Terry Gilliam: Ranking His Films From Worst To Best

Hey, he's nothing if not original. But is this always a good thing?

Few directors working today have such a unique and distinct aesthetic style as Terry Gilliam. With his use of wide angle lenses - cameras tilted to distort the perspective towards abstraction - and detail-ridden production design in which each frame is filled with organized clutter, his movies have visual language all of their own. Equally, few filmmakers have so divided audiences and critics alike - revered and reviled in equal measure, responses to Gilliam's movies can almost be used as a litmus test for a person's taste in cinema as a whole. Terry Gilliam began his career in America working in advertising before moving to the UK and taking up animation, initially on the children's cartoon Do Not Adjust Your Set and then, where he first achieved fame, with the Monty Python team on the television series Monty Python's Flying Circus. It was here that his distinct animation style truly emerged, with his own surreal, outlandish artwork blended with photographs and other media in collages which became synonymous with the Python oeuvre. As the Python team began to drift apart in the late 1970s, Gilliam moved into film making, building on his experience with Monty Python and at the same time forging a new path as a visionary director with his own recognizable style. Moving between low budget personal projects and expensive Hollywood blockbusters, Gilliam's movies explore recurring themes in an inimitable manner - from the function of the imagination and the dark recesses of the disturbed mind to the absurdities of bureaucratic institutions and oppressive totalitarian societies, Gilliam satirizes, lambasts and exaggerates both the world within the mind (in its multifarious manifestations) and the world of "reality", frequently juxtaposing and blurring the line between the two. The themes and motifs are as distinctly Gilliam-esque as the imagery on screen. It is hardly surprising that, over the course of his long career, an iconoclast and maverick like Gilliam has run up against a host of production problems in his efforts to bring such unique movies to the screen. Inevitably with such a contrast between personal vision and commercial imperatives, some of these films appear compromised while others are wild, exuberant successes. The following list - inevitably and necessarily subjective, which readers are encouraged to challenge and discuss - attempts to chart his illustrious career, from the noble failures to the cinematic masterpieces.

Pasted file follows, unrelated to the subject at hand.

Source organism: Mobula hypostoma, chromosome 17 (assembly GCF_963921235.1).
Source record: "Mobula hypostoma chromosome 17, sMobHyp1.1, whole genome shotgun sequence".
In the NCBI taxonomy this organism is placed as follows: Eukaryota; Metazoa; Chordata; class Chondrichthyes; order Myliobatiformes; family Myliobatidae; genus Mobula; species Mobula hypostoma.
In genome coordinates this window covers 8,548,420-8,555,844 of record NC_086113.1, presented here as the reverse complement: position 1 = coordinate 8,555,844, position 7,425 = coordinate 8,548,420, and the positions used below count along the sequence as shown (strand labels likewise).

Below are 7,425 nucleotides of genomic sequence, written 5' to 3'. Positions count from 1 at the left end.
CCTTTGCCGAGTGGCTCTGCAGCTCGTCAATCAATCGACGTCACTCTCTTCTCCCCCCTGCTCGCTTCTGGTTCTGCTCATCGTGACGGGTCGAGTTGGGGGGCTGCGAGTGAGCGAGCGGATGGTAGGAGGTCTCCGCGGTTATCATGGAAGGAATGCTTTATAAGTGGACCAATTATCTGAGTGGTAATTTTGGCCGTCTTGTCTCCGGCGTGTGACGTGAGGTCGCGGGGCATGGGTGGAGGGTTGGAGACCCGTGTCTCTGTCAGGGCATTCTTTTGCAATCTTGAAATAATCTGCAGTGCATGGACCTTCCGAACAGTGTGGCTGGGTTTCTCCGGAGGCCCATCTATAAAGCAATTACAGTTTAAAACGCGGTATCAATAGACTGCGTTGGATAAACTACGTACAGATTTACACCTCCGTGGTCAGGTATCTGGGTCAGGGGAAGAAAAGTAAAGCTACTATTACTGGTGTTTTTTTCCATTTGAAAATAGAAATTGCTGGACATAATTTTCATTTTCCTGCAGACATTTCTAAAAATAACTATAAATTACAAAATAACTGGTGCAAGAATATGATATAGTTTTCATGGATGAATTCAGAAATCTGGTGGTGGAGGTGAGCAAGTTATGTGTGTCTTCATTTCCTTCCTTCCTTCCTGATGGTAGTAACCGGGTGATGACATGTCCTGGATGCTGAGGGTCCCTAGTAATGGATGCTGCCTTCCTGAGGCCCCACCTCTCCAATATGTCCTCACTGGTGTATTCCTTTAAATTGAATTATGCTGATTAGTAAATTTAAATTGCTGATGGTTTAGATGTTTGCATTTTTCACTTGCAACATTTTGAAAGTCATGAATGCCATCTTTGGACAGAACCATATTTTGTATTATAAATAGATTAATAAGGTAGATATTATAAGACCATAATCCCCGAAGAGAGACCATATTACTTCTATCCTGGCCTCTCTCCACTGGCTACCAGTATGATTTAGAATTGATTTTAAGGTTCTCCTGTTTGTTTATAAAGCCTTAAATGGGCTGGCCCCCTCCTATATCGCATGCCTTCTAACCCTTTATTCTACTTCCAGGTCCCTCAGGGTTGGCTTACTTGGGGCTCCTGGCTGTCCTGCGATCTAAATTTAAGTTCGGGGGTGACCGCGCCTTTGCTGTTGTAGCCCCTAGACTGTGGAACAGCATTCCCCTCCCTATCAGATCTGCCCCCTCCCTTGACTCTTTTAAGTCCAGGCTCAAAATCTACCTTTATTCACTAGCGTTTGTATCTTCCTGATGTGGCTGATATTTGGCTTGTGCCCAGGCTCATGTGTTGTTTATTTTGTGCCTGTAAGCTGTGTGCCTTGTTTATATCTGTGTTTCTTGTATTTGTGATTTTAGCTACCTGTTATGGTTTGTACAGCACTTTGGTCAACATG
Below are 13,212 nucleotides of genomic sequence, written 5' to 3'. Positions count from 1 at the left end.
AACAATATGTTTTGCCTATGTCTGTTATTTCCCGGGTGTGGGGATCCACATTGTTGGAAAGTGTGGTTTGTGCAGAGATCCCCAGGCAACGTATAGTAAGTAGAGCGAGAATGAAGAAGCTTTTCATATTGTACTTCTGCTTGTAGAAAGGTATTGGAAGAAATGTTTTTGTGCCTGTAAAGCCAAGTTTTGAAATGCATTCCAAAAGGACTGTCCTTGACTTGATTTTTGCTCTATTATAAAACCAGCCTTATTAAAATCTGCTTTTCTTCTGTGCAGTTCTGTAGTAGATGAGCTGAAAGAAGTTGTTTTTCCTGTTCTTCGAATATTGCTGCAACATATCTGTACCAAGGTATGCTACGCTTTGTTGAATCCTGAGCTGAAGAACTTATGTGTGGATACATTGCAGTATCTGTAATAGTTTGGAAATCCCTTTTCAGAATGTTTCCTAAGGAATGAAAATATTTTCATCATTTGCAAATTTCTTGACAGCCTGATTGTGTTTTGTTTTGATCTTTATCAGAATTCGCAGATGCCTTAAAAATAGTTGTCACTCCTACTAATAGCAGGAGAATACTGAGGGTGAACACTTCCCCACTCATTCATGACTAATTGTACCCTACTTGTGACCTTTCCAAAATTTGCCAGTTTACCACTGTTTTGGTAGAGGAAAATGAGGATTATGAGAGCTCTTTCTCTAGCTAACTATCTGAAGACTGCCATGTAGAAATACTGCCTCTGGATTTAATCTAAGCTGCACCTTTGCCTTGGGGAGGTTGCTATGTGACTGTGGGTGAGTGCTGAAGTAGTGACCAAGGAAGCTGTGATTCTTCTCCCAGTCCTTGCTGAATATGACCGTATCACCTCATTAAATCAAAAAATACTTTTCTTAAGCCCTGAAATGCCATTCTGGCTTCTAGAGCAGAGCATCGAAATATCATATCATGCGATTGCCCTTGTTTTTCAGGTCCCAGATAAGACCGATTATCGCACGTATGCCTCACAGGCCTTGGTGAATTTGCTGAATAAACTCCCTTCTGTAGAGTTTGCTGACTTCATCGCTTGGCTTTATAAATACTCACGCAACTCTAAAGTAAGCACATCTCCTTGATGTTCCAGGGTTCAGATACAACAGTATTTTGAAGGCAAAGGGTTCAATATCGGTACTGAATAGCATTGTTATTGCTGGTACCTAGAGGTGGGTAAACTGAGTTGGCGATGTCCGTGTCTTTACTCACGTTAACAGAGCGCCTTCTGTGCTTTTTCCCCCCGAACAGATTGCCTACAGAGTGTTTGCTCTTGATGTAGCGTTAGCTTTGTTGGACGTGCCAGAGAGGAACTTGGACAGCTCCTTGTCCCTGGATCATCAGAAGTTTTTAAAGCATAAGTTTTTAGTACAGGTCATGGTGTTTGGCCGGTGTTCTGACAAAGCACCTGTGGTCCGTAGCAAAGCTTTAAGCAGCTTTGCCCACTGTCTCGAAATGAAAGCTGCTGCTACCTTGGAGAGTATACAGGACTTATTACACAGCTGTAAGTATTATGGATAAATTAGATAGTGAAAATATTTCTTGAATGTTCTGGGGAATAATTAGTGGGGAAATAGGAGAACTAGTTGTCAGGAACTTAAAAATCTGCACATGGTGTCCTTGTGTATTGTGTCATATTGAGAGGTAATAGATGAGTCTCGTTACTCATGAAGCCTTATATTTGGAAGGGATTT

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Andrew Dilks hasn't written a bio just yet, but if they had... it would appear here.

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